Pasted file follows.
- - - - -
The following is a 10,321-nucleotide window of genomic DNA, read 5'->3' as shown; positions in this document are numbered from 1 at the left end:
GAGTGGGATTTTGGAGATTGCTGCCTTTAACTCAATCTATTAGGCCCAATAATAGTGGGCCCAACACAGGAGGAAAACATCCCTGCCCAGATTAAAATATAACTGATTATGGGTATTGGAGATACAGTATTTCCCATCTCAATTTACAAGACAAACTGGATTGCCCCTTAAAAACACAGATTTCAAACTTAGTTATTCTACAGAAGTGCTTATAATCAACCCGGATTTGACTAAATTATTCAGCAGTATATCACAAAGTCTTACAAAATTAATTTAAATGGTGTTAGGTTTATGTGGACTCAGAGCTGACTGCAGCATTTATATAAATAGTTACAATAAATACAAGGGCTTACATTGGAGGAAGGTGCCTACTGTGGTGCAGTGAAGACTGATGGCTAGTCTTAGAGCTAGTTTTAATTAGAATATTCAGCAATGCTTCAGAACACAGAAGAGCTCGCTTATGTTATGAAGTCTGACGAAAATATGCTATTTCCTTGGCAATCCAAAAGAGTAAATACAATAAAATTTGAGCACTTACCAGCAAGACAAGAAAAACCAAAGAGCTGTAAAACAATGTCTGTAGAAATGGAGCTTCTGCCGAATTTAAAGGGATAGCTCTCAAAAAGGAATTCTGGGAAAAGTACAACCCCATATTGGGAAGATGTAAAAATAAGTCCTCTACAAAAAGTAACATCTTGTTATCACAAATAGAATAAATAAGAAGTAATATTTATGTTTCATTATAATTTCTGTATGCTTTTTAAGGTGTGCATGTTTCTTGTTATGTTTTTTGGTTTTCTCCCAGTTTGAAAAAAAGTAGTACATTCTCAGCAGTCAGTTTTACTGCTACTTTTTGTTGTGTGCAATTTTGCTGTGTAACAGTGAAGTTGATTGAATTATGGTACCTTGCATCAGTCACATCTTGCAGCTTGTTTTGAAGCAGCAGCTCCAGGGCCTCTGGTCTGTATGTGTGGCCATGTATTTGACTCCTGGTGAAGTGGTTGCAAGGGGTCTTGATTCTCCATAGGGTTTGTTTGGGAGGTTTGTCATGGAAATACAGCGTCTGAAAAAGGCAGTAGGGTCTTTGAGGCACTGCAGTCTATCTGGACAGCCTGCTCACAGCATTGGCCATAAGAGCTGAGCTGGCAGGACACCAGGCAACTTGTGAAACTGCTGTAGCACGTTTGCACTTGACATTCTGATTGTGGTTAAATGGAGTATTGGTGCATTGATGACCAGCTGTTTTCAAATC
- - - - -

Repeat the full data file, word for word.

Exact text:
The following is a 10,321-nucleotide window of genomic DNA, read 5'->3' as shown; positions in this document are numbered from 1 at the left end:
GAGTGGGATTTTGGAGATTGCTGCCTTTAACTCAATCTATTAGGCCCAATAATAGTGGGCCCAACACAGGAGGAAAACATCCCTGCCCAGATTAAAATATAACTGATTATGGGTATTGGAGATACAGTATTTCCCATCTCAATTTACAAGACAAACTGGATTGCCCCTTAAAAACACAGATTTCAAACTTAGTTATTCTACAGAAGTGCTTATAATCAACCCGGATTTGACTAAATTATTCAGCAGTATATCACAAAGTCTTACAAAATTAATTTAAATGGTGTTAGGTTTATGTGGACTCAGAGCTGACTGCAGCATTTATATAAATAGTTACAATAAATACAAGGGCTTACATTGGAGGAAGGTGCCTACTGTGGTGCAGTGAAGACTGATGGCTAGTCTTAGAGCTAGTTTTAATTAGAATATTCAGCAATGCTTCAGAACACAGAAGAGCTCGCTTATGTTATGAAGTCTGACGAAAATATGCTATTTCCTTGGCAATCCAAAAGAGTAAATACAATAAAATTTGAGCACTTACCAGCAAGACAAGAAAAACCAAAGAGCTGTAAAACAATGTCTGTAGAAATGGAGCTTCTGCCGAATTTAAAGGGATAGCTCTCAAAAAGGAATTCTGGGAAAAGTACAACCCCATATTGGGAAGATGTAAAAATAAGTCCTCTACAAAAAGTAACATCTTGTTATCACAAATAGAATAAATAAGAAGTAATATTTATGTTTCATTATAATTTCTGTATGCTTTTTAAGGTGTGCATGTTTCTTGTTATGTTTTTTGGTTTTCTCCCAGTTTGAAAAAAAGTAGTACATTCTCAGCAGTCAGTTTTACTGCTACTTTTTGTTGTGTGCAATTTTGCTGTGTAACAGTGAAGTTGATTGAATTATGGTACCTTGCATCAGTCACATCTTGCAGCTTGTTTTGAAGCAGCAGCTCCAGGGCCTCTGGTCTGTATGTGTGGCCATGTATTTGACTCCTGGTGAAGTGGTTGCAAGGGGTCTTGATTCTCCATAGGGTTTGTTTGGGAGGTTTGTCATGGAAATACAGCGTCTGAAAAAGGCAGTAGGGTCTTTGAGGCACTGCAGTCTATCTGGACAGCCTGCTCACAGCATTGGCCATAAGAGCTGAGCTGGCAGGACACCAGGCAACTTGTGAAACTGCTGTAGCACGTTTGCACTTGACATTCTGATTGTGGTTAAATGGAGTATTGGTGCATTGATGACCAGCTGTTTTCAAATC